-moz-column-count: 2; -moz-column-gap: 2em;
  -webkit-column-count: 2; -webkit-column-gap: 2em;
  • software
  • packages
  • I
  • grok

Most browsers will render this as:

Non-liquid (single column):

Current versions of Firefox and Webkit, which both support multi-column layout, will instead do this:

Liquid! (two columns):

This is another case where the default behavior looks fine, and the new CSS features just make it a little bit nicer. The cool kids call this Progressive Enhancement, which is really just Graceful Degradation seen from the other side of the river. The only difference in these two techniques is whether you design the enhanced behavior first and then patch the fallback rendering (graceful degradation), or design the default case first and then enhance it where possible (progressive enhancement).

Fancy Font

Finally, let's take a look at our typefaces. In an inversion of their common perception as Johnny-come-latelies, Internet Explorer has had the ability to include custom fonts in a web page for quite a few versions. This is a feature that the other browsers haven't fully embraced until fairly recently, and even now, every browser's implementation of the font-face at-rule is just different enough to cause anyone headaches. There's been quite a bit of traction in the past year, though, and I recently discovered a great site that has taken the collective findings of great web font pioneers like Paul Irish and others to make custom web fontography almost (not quite, but almost) a no-brainer:

Browsing FontSquirrel's list of available free font kits, I found ChunkFive, which looks like a pretty good match for the font in the resume we're trying to match. FontSquirrel provides hundreds of @font-face kits for free download, so we just grab the kit for ChunkFive, extract it to a folder on our web server, and link to it with a single line in our header:

<link rel="stylesheet" href="/fonts/chunkfive/stylesheet.css" type="text/css" charset="utf-8"/>

With the cross-browser details abstracted away for us by this stylesheet, all it takes to use the new font is an ordinary CSS font property:

.header h1 { font: 32pt/24pt 'ChunkFiveRegular', Arial, sans-serif; }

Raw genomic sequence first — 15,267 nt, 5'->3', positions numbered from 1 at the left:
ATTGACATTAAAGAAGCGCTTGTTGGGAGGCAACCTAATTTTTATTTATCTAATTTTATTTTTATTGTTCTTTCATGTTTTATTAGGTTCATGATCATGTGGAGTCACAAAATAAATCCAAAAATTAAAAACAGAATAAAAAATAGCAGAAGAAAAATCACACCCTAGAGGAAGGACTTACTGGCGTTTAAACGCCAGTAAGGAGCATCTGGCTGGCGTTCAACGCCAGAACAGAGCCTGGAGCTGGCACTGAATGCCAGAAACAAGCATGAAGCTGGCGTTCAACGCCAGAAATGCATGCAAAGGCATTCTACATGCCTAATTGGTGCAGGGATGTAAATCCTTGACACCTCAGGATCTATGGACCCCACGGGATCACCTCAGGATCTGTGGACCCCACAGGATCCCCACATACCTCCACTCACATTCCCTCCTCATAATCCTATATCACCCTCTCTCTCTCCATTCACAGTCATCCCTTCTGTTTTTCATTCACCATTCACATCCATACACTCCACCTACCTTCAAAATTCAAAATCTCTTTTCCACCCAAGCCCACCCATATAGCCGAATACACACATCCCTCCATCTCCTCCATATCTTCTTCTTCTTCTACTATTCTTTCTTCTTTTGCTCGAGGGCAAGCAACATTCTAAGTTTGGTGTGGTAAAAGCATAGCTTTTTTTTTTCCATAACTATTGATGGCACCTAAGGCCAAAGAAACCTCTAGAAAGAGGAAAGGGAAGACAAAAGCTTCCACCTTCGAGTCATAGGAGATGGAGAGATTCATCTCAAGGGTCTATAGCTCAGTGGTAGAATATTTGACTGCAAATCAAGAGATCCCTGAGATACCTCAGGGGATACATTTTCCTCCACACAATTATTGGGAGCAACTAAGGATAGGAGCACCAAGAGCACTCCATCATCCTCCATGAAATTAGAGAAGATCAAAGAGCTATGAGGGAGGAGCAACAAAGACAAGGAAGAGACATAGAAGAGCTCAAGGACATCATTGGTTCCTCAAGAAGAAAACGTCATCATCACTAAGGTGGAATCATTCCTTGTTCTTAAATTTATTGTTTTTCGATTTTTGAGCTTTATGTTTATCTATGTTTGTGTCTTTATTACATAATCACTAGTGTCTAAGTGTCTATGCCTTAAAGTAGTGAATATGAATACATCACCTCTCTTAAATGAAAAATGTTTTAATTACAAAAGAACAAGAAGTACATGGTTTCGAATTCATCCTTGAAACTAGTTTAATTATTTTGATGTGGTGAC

h2 { font: 1.7em/1em 'ChunkFiveRegular', Arial, sans-serif; }
h3 { font: 1.2em/1em 'ChunkFiveRegular', Arial, sans-serif; }

For any browser that doesn't support @font-face yet (notably including most mobile browsers), the ChunkFive font kit suggests providing fallbacks to Arial and sans-serif, so we do just that. Just like that, we take the look of our resume from blah:

... to Bam:

Et Voila!

Having done all of the above, here's my final product. (If you don't have a browser that supports off of these features, you can see a PDF version here). If I had more time and creativity, I would have made a phony resume for Peter Parker instead, but you get the idea.

Once I'd gotten this far, I realized several things that would make it even better:

  • It would've been pretty cool (although ultimately kind of pointless) to create the header logo on the fly in Canvas
  • This format doesn't include the number of years of experience on skills / technologies / software
  • It also doesn't have "accomplishment" bullets on experience / education sections.
  • There should be a way to get a full list of jobs instead of just the few selected ones I chose here.
  • Maybe add a Publications section (including this blog, of course)...?
  • Use more semantic markup, in particular Microformats.

Microformats will give your data some computer-processable meaning, which sites like Google are starting to use to good effect. But we'll save that for another day. The rest of these quibbles are just stylistic choices, really. A one-page resume isn't designed to carry every single piece of information a potential employer or client needs to make a decision, it's to grab their attention. I think this does that job pretty well.

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  • At 3:49 PM , Blogger blogger admin said...

    hi.. ryan nice to meet you,i'm from indonesia i just post multi coloumn in my blog, this a great article i'll learn more here,, see you

  • At 10:58 PM , Blogger Buyog said...

    Glad you liked it. I've got more ideas for posts like this one, so stay tuned. :)